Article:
Agapito Rivera was born in 1937 in central Cuba, one of seven children in a poor family that cut sugar cane on a large estate. He told me in an interview in Miami earlier this year that when he first started cutting cane he was so small that his older brother had to throw the shoots onto the cart for him. By the time Castro took power, Mr. Rivera was 22 and married. That year a daughter was born. The young family lived in a small house Mr. Rivera had built himself.

Many peasants opposed Batista. When he fled, they celebrated. But they quickly recognized Castro’s ambitious plan to betray the revolution. Ironically it was the takeover of a large sugar plantation called Sierrita that confirmed their worst suspicions. Sierrita had been an excellent employer. The owners paid well and treated workers with dignity. Yet it was the first property seized in the area.

I wondered why Mr. Rivera had objected, since Castro was promising “social justice” for the poor. “I looked at that,” he said, referring to the confiscation of Sierrita, “and I said to myself, if he can do that to them, what future do I have?”

Mr. Rivera went into combat with other guajiros and alongside former Castro guerrillas who had fought in the Sierra Maestra to restore the constitutional democracy.

In his 1989 book, “And the Russians Stayed: The Sovietization of Cuba,” Cuban-born Nestor Carbonell uses the testimony of a former Castro intelligence officer to describe how the Soviets crushed the Escambray rebellion, which at one point numbered 8,000 insurgents. Castro had sent 12,000 soldiers and 80,000 militia to the region in late 1960, but they’d made no headway. So in January 1961 the Kremlin stepped in. It sent a contingent of Soviet coaches to a military compound near the city of Trinidad. That compound became a “KGB redoubt,” Mr. Carbonell explains. “From there, the Soviets secretly directed a major offensive to quash the insurgency.”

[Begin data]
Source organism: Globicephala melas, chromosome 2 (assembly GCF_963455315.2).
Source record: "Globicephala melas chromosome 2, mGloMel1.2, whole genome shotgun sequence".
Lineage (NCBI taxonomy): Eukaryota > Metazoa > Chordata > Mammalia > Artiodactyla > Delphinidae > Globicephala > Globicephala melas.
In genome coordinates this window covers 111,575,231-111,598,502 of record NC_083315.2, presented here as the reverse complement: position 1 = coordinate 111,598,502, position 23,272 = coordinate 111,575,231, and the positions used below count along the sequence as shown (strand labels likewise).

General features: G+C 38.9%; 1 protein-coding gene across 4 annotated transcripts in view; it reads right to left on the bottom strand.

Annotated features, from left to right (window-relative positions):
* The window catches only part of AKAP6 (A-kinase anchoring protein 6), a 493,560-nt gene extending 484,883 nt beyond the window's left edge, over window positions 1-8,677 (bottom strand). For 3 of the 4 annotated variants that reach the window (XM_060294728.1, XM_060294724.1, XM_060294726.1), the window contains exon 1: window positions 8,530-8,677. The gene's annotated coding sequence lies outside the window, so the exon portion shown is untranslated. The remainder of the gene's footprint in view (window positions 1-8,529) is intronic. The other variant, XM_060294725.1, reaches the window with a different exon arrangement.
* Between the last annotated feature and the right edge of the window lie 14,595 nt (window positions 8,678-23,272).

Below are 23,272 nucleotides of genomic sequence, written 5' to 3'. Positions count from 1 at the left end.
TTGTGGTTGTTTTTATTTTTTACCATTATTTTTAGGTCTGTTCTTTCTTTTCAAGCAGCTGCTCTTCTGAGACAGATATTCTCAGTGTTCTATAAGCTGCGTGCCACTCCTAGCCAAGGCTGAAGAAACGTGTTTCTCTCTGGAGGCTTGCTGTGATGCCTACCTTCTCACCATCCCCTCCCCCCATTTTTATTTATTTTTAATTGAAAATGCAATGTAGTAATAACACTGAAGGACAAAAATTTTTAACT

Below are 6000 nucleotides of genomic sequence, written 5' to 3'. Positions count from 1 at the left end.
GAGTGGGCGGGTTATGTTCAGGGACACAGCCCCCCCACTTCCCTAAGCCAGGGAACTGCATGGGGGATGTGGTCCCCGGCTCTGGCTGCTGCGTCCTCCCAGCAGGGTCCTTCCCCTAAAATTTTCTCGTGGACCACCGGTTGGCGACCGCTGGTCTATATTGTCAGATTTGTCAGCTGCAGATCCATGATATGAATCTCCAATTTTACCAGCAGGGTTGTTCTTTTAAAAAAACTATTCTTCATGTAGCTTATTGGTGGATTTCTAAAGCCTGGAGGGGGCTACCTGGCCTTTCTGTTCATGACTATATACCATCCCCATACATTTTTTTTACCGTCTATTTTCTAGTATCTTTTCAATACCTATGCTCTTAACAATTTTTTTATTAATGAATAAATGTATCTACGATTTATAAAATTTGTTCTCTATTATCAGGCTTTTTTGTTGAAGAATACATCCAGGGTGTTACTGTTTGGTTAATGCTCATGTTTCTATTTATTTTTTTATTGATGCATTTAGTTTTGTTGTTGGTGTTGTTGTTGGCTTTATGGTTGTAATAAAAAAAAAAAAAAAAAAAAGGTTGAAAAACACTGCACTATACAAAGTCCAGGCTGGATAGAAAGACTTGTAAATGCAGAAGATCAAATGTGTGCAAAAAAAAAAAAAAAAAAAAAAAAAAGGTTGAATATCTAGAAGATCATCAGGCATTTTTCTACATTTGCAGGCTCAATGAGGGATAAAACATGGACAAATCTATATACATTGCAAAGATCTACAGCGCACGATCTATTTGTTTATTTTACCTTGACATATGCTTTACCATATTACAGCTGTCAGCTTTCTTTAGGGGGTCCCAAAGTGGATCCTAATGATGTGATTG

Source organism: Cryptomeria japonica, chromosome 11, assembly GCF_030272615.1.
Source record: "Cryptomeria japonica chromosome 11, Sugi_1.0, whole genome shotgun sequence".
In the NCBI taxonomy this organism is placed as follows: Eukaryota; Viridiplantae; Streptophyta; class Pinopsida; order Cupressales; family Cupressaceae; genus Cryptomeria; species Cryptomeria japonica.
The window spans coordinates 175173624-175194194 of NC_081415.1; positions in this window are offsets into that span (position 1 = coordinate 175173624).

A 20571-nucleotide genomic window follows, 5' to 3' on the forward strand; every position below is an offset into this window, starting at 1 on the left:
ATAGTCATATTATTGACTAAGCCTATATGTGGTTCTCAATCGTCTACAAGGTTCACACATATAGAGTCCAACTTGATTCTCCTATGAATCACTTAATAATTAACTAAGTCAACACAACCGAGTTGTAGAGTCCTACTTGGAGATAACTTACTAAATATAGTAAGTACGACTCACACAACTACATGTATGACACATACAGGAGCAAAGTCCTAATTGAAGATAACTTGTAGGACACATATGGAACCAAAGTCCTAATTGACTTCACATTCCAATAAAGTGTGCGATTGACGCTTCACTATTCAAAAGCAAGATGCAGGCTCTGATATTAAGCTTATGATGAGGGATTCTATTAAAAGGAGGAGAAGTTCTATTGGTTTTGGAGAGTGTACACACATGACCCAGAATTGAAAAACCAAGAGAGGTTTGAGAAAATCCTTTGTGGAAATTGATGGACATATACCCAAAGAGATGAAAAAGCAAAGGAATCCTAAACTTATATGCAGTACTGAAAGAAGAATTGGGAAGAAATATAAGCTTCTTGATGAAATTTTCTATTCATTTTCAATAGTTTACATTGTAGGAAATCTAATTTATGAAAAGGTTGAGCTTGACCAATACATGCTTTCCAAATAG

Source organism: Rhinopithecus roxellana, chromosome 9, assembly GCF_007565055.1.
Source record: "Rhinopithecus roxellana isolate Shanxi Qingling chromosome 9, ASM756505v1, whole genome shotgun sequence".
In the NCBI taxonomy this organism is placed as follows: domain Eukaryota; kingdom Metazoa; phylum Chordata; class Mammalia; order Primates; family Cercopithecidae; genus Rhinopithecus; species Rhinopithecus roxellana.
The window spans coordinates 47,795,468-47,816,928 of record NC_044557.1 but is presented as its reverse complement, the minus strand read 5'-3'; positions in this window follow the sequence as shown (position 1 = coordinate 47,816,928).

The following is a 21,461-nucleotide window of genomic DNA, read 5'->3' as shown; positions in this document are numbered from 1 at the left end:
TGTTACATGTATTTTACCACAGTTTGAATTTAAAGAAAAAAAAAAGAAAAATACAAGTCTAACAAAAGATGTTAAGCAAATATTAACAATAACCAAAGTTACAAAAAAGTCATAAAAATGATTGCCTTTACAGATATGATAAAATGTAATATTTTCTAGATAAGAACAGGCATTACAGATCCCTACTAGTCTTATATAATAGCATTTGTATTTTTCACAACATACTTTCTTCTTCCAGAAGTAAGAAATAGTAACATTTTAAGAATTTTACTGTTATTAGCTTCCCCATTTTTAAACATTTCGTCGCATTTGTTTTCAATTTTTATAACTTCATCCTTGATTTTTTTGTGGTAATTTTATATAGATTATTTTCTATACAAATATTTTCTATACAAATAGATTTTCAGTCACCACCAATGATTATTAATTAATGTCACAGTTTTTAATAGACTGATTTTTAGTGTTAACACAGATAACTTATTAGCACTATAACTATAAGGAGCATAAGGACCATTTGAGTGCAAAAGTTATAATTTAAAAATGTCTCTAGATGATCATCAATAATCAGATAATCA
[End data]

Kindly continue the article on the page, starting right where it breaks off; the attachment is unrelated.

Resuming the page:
The operation mobilized 70,000 Cuban soldiers and 110,000 militia. They “uprooted most of the peasant families living in the area, and dragged them into concentration camps” in the far western part of the country. More than 1,800 prisoners were executed, according to Mr. Carbonell. “The obsessive goal was total extermination,” so the government forces “destroyed crops, burned huts and contaminated springs as they systematically combed the region for rebels or suspects.”

The U.S. made secretive attempts to get supplies to the resistance, but poor coordination hampered operations. When President John F. Kennedy withdrew support for the Bay of Pigs Invasion in April 1961, the U.S. also abandoned the Escambray. The rebels were outnumbered and outgunned but they did not give up easily. It wasn’t until 1965 that they were entirely defeated.

Mr. Rivera was captured in 1963, spent 25 years in prison, and was exiled in 1988. And the story of the Soviet campaign in Cuba to annihilate farmers and peasants—who rejected the collectivization of agriculture just as they had in Russia—never made it into popular culture.